The latest offering covers the similar number of casualties recorded by P&O, which started losing ships six years earlier than Cunard. Of 78 wrecks sustained between 1837 and 1957, half of them sank during the two world wars, with a third of those ending up in diveable depths.
That charge is contested in Nesmeyanov’s book – “time, the currents and the bacteria did the job – time is the worst enemy of the Titanic”, says one commentator.
The Cameron missions were marked by tensions between the Russian submersible crew and the Hollywood demands of the American film-maker: “Here is James Cameron. There are no human rights here,” says one of the Russians in a particularly illuminating chapter.
So the accounts of the missions and the accumulating research continue, building an interesting picture of human endeavour 3.8km beneath the surface.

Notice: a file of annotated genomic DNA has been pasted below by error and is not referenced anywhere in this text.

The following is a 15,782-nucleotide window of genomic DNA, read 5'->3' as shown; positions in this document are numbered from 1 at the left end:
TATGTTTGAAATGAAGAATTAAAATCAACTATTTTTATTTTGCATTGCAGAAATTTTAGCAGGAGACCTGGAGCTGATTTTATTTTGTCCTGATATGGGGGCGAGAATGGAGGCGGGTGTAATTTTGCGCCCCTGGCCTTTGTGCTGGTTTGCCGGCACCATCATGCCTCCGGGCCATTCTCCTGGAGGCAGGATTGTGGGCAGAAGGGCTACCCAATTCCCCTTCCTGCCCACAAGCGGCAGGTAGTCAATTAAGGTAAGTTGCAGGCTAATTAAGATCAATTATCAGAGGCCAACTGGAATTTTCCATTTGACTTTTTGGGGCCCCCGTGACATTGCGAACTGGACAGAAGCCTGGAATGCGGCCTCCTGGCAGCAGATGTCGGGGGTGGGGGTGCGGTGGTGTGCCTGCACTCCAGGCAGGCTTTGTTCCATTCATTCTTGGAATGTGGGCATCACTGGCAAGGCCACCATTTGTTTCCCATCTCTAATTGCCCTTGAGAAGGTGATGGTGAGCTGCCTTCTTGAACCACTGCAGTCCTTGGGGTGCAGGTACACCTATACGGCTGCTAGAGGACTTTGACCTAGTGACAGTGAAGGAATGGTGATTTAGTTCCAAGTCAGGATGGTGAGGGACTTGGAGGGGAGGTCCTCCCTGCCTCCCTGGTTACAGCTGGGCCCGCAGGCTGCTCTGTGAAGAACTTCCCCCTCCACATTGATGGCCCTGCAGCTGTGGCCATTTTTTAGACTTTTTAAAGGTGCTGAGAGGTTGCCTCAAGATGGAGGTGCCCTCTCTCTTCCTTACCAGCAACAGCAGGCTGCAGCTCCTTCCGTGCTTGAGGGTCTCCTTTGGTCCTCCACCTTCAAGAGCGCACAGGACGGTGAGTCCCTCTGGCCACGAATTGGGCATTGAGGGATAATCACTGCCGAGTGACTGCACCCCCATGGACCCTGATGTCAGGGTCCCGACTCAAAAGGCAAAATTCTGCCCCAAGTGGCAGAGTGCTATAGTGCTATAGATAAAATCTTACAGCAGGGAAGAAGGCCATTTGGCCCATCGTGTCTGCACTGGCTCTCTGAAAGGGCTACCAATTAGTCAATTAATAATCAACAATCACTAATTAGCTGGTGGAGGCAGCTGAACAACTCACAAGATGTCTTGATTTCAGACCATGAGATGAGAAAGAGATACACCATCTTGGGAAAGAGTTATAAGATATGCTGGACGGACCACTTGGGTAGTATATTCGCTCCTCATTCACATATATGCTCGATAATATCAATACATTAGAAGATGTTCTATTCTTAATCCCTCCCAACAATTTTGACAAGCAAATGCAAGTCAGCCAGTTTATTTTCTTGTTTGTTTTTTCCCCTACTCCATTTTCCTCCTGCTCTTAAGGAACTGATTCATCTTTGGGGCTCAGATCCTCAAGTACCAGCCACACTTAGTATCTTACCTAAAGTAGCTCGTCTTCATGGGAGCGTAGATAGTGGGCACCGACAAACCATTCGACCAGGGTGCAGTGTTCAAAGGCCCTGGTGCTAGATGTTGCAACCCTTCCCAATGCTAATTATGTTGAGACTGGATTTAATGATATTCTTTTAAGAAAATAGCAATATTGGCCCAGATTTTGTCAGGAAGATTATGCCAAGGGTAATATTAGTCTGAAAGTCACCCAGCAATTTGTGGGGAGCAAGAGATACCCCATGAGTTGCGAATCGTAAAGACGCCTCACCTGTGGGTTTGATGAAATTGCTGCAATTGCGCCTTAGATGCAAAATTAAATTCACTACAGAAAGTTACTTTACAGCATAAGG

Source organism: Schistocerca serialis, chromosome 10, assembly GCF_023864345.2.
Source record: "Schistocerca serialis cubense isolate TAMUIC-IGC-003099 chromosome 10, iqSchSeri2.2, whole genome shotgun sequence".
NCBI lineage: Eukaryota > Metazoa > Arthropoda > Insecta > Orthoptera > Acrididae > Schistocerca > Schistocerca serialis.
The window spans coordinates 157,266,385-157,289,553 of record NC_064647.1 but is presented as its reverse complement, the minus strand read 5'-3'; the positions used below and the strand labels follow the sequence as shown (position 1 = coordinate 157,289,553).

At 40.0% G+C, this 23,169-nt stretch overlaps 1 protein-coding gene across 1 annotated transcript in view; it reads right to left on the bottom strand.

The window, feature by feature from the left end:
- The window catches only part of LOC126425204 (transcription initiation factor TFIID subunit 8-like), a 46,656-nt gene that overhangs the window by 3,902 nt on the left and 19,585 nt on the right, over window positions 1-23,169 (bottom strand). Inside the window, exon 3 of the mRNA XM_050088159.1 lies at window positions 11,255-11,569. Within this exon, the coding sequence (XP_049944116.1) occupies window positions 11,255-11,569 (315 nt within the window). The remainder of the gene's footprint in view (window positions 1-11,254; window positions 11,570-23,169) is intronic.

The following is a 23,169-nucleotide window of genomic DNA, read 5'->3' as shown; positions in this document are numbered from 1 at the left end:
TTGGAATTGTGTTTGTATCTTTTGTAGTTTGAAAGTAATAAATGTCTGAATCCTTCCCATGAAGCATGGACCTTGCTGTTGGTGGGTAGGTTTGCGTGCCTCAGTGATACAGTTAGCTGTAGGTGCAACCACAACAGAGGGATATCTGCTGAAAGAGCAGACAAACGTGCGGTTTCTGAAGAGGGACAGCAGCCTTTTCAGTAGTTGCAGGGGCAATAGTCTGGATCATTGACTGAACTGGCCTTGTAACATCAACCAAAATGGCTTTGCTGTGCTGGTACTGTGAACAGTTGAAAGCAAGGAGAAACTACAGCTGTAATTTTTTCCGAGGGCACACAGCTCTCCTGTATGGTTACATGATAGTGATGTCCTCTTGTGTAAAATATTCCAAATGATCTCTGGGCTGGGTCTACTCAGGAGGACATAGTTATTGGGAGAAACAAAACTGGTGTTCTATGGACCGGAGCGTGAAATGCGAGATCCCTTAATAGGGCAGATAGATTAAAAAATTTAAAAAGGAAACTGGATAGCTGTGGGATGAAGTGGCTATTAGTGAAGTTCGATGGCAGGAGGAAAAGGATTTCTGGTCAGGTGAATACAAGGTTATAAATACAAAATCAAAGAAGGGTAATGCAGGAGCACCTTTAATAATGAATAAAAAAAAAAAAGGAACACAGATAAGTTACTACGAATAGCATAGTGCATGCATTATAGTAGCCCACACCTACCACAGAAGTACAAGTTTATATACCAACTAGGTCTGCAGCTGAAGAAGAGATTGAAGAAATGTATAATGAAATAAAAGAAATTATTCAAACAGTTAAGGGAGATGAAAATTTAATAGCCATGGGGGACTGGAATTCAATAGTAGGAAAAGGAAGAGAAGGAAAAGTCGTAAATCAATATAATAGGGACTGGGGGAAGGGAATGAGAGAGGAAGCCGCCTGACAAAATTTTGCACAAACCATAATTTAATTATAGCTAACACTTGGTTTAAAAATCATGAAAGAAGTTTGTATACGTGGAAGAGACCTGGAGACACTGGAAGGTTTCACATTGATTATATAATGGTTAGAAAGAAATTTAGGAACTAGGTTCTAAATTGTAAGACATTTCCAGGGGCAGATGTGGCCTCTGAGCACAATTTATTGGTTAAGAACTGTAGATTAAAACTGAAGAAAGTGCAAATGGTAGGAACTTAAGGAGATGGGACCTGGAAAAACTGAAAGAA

Nesmeyanov (whose father was, incidentally, Commander of the Soviet Navy in the Baltic) has succeeded in collecting these accounts in one place for the first time, and doesn’t shy away from considering the questionable ethics of some of those semi-hidden Titanic activities.
The last manned expedition was that of David Concannon, Richie Kohler and John Chatterton back in 2005, but tourist submersible visits are set to resume this year. If £45,000 seems a bit steep for a dive, perhaps settle for a good long read instead.